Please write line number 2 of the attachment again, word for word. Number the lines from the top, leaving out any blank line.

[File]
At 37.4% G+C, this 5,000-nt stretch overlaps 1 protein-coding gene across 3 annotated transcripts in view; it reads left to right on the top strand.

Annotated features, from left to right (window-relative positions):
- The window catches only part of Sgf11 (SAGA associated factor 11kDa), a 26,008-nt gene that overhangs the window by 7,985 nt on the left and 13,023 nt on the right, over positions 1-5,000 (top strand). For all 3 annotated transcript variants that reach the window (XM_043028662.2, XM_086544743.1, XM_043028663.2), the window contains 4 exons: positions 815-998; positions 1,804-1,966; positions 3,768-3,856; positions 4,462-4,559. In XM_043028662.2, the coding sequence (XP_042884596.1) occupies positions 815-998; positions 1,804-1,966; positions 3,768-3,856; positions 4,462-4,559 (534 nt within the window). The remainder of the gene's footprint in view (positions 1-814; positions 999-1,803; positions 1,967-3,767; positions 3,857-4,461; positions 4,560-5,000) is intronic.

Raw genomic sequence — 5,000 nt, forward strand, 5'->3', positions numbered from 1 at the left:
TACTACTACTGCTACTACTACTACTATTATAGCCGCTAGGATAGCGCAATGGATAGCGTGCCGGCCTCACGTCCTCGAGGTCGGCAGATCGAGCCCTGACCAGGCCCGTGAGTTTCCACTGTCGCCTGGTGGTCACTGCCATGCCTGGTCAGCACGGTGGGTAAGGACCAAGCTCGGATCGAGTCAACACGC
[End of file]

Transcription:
Annotated features, from left to right (window-relative positions):